CPR Archive for Kirsten Engel

The Merits of the Clean Power Plan Challenge: It all depends on Chevron

by Kirsten Engel | April 27, 2015

Further reflections on the April 16th Oral Argument in Murray v. EPA and West Virginia v. EPA

In an earlier blog entry, I predicted that the D.C. Circuit will refuse, on standard administrative law grounds, to consider the arguments of the petitioning states and coal and utility companies for overturning EPA’s proposed Clean Power Plant rule.  In short, a challenge to an on-going rulemaking is not ripe for judicial review until the agency issues its final rule.

But whether I am wrong or not, the court will surely reach the merits sooner or later, either now, or after the inevitable new lawsuit is filed when the rule is finalized.  What is clear, however, is that there is just no way of escaping administrative law in this case.  Like the jurisdictional issue, the merits would also seem to turn on a question of administrative law, that of the permissible scope of the familiar Chevron doctrine that directs a court to defer to an agency’s reasonable construction of an ambiguous statutory provision.

The battle is over whether Congress gave EPA the power to regulate, under Section 111(d) of the Clean Air Act, greenhouse gas emissions from existing power plants. The petitioners argue EPA lacks the authority because EPA already regulates power plants for mercury emissions under the air toxics section of the law, Section 112, and this kind of “double-regulation” is prohibited by a House amendment to the 1990 Clean Air Act. ...

The Stuff of an 'Extraordinary Writ' or a Hum-drum Administrative Law Case?

by Kirsten Engel | April 20, 2015
Reflections on the April 16th Oral Argument in Murray v. EPA and West Virginia v. EPA In a rulemaking there is a provision for judicial review, right, it’s not going to be a question that’s avoided . . . when the rule comes out, it’s going to be challenged, we’re going to get to it.  Why in the world would we resort to an extraordinary writ, which we have never used before?  So it really is quite unusual. -  Judge Griffiths, remarking on ...

EPA's Standing Argument: A Sleeping Giant in the Tailoring Rule Litigation?

by Kirsten Engel | February 21, 2012
On Feb. 28 and 29, the D.C. Circuit is scheduled to hear arguments on a suite of industry-led challenges to EPA-issued greenhouse gas rules.  While attention has focused on industry’s challenge to EPA’s finding that greenhouse gases (GHGs) endanger the environment, industry’s challenge to the greenhouse gas permitting “tailoring” rule – a rule limiting the CAA’s application to only the largest GHG sources – is just as important, and just as interesting a battle.  At issue is constitutional law’s most ...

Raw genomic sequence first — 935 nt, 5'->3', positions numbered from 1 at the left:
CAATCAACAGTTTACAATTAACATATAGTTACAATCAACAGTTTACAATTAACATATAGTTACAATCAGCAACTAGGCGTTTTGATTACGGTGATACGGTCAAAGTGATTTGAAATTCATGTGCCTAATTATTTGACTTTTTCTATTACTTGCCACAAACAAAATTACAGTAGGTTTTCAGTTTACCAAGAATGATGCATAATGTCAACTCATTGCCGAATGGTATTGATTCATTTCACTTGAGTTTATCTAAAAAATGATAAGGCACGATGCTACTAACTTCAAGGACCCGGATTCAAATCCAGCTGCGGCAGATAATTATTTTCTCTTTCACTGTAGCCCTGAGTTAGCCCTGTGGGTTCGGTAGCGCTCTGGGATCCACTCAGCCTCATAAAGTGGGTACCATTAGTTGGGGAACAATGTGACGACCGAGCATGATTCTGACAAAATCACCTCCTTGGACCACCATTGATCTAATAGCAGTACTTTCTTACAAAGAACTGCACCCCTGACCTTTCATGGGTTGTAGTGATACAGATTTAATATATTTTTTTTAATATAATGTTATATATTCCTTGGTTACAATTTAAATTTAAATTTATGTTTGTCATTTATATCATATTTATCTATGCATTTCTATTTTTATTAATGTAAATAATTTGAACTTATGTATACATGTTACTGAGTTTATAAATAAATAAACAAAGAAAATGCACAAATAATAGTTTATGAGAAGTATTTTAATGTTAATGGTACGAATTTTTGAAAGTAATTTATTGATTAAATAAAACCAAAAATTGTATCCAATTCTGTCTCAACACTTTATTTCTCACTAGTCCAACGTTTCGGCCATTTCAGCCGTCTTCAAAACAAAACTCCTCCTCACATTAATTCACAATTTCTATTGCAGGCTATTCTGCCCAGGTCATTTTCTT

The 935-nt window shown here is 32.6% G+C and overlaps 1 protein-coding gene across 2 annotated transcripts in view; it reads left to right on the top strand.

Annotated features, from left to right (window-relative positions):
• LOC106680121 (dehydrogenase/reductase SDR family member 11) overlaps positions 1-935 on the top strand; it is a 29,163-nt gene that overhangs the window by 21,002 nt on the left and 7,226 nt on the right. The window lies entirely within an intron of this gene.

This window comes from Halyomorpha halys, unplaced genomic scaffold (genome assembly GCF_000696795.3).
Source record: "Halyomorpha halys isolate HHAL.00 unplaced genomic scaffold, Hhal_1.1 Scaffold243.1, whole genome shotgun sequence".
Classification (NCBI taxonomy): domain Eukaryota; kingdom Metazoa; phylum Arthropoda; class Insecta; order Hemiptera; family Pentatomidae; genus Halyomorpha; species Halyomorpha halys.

States' Proposal for Meeting Federal Climate Change Rules an Opportunity to Think Seriously about Regional RPS

by Kirsten Engel | May 05, 2011
States are seeking EPA approval to meet climate change-related standards through programs that the states themselves have pioneered. Greenwire reported last month that California, New York and Minnesota, as well as about a dozen power companies and advocacy groups, are urging U.S. EPA to let states meet the forthcoming New Source Performance Standards under the Clean Air Act through the Regional Greenhouse Gas Initiative, California’s forthcoming greenhouse gas cap and trade plan, as well as through clean or renewable portfolio ...

States Go to Bat for Improving Climate Change Legislation

by Kirsten Engel | September 11, 2009
Five State Attorneys General sent a letter to the Senate leadership on August 31st urging the Senate to enact strong climate legislation. The AGs letter is unusual in that states directly lobbying Congress on the details of federal legislation is a fairly infrequent phenomenon in and of itself. The AGs from California, Arizona, Connecticut, Delaware, and New Jersey are asking Congress to strengthen the House-passed American Clean Energy and Security Act (ACES), despite several important ways in which ACES would ...

Waxman-Markey: State and Regional Cap-and-Trade Regimes

by Kirsten Engel | April 02, 2009
On Tuesday, March 31, House Energy and Commerce Committee Chairman Henry Waxman (D-CA) and Rep. Edward Markey (D-MA) released a “discussion draft” of the American Clean Energy and Security Act of 2009 – a climate change bill that will serve as the starting point for long-delayed congressional action on the world’s most pressing environmental program.  CPRBlog asked several Center for Progressive Reform Member Scholars to examine different aspects of the 648-page Waxman-Markey bill.  This entry, by Kirsten Engel, looks at ...

Also from Kirsten Engel

Kirsten Engel is Associate Dean for Academic Affairs & Charles E. Ares Professor of Law at the James E. Rogers College of Law, University of Arizona, in Tucson. 

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